Report of Meeting with MD Senators and Rep. Sarbanes

Summary of Congressional Meetings on Sept. 28, 2017
Maryland Peace Action and Pax Christi

Eight people from Peace Action and Pax Christi groups throughout MD met on Thurs., Sept. 28, 2017 with foreign affairs aides of Senators Ben Cardin and Chris Van Hollen and Representative John Sarbanes. The topics we covered were S.200/HR669, the No First Strike legislation; N. Korea; Iran; and the UN Nuclear Weapons Ban. We had a joint meeting with aides to the two senators.

Meeting with Aides to Senators Van Hollen and Cardin

The aides agreed with us on the extreme dangers posed by the actions and statements of the president with respect to N. Korea and Iran.

Sen. Van Hollen is already a cosponsor of S.200; Sen. Cardin is not. We urged that Sen. Cardin sign on as cosponsor of S. 200. His aide said that even though Sen. Cardin supports the text of the bill, there are issues of senatorial custom and practice for him as ranking Democrat on the Foreign Affairs Committee that make him reluctant to become a cosponsor, especially as Sen. Cardin knows that the legislation will not pass. Sen. Cardin’s aide said, however, that it is possible that the senator could speak in behalf of the content of S.200.  We stated that the danger of a nuclear war with N. Korea is so imminent and grave that we believe Sen. Cardin has an obligation to speak out and that this legislation provides a “hook” by which he can publicly oppose such a war. It was our impression that Sen. Cardin’s aide agreed with us on that and that Sen. Cardin might be willing to do this. The aide assured us that he would convey our requests to Sen. Cardin.

We thanked Sen. Van Hollen’s aide for the senator’s cosponsorship of S.200.

 We also brought up the UN Nuclear Weapons ban and said that we thought it provides the senators with an opportunity to speak out against nuclear weapons and war with N. Korea. Sen. Cardin’s aide asked us if we saw a way to reframe the issue of nuclear weapons abolition, mentioning the advocacy of this by George P. Shultz, William J. Perry, Henry A. Kissinger and Sam Nunn in 2007. We didn’t have a new “frame” to offer, but we did urge the senators to forcefully advocate a ban on nuclear weapons, for example by writing an article in Foreign Affairs magazine on the UN ban treaty (we were told that Cardin and Van Hollen had had a joint article published in that journal recently).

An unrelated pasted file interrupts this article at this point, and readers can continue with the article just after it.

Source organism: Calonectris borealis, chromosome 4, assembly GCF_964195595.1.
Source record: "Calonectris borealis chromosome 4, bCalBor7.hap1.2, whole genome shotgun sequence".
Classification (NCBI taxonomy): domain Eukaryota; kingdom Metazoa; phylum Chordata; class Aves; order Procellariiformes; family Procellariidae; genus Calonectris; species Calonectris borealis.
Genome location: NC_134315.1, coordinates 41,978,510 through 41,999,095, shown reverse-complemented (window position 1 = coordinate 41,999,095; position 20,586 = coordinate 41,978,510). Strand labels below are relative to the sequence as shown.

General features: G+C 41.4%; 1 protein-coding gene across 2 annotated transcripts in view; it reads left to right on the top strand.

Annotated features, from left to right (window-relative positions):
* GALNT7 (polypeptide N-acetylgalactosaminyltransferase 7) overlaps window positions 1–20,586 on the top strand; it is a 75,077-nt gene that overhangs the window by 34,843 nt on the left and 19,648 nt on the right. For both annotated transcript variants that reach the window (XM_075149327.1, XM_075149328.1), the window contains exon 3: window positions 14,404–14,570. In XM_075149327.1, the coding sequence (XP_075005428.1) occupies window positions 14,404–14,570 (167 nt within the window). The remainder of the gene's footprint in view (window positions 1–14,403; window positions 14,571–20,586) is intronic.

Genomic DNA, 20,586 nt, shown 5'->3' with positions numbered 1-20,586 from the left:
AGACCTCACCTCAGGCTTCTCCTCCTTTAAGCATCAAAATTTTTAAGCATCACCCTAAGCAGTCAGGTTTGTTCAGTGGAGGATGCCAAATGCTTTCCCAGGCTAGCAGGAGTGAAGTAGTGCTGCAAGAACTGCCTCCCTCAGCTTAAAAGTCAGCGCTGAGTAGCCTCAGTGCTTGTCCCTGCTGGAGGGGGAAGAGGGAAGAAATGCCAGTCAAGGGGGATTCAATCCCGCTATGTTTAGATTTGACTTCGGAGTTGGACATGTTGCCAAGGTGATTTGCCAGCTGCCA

The aide to Sen. Cardin seemed especially worried about the Iran nuclear agreement, and in fact, he brought that up before we had an opportunity to do so.

The aides urged us to continue to agitate on these issues, saying that it is extremely important for constituents to contact Congress about them.

Meeting  with Aide to Rep. Sarbanes

As with the senators’ aides, the foreign affairs aide to Rep. Sarbanes agreed with us about the extreme seriousness of the issues (North Korea, Iran, nuclear weapons) and seemed appreciative that we had made the appointment to meet with him. 

Rep. Sarbanes is not a cosponsor of HR 669, the No First Strike legislation, although at a town hall meeting earlier this year, he expressed strong support for it.  The aide suggested that the press of business in the office was the reason that Rep. Sarbanes has not become a cosponsor, but that he (the aide) would convey our request to Rep. Sarbanes to cosponsor it now. We assured him that we would publicize Rep. Sarbanes’ support of the bill should he cosponsor it,  and we are cautiously optimistic that he will do so.

As in the senatorial meeting, Rep. Sarbanes’ aide agreed with us on the substance of all the issues we were addressing, and he urged us to continue to agitate at the grassroots level and to ask peace activists throughout the country to meet with members of Congress and to call congressional offices.

Summary and Lessons Learned

It was somewhat surprising to us that the aides we met with seemed every bit as concerned about these issues as we are.  In fact, we were quite impressed that all three of them asked us what we thought would be possible strategies to move beyond the rancorous partisanship of the Congress in order to focus together on issues of this magnitude. It is worth noting that we had not asked Sen. Cardin's aide for a meeting (although we were planning to do so), so Sen. Van Hollen or his staff  had to have invited him to join us there, and the aide (or Sen. Cardin) had agreed in advance that it was important for him to meet with us. That, to us, suggested very strong interest on their part in addressing these issues.

We are hopeful that these congressional aides will forcefully argue our positions with their bosses. The aides clearly want peace advocates, throughout the country, to make a big noise in the public square and in Congress. Frankly, they seemed to feel as powerless as we sometimes feel, and all three aides expressed the need for there to be strong grassroots pressure.

We felt that all three Congressional aides listened carefully to us and that they want us to help them as much as we want them to help us.

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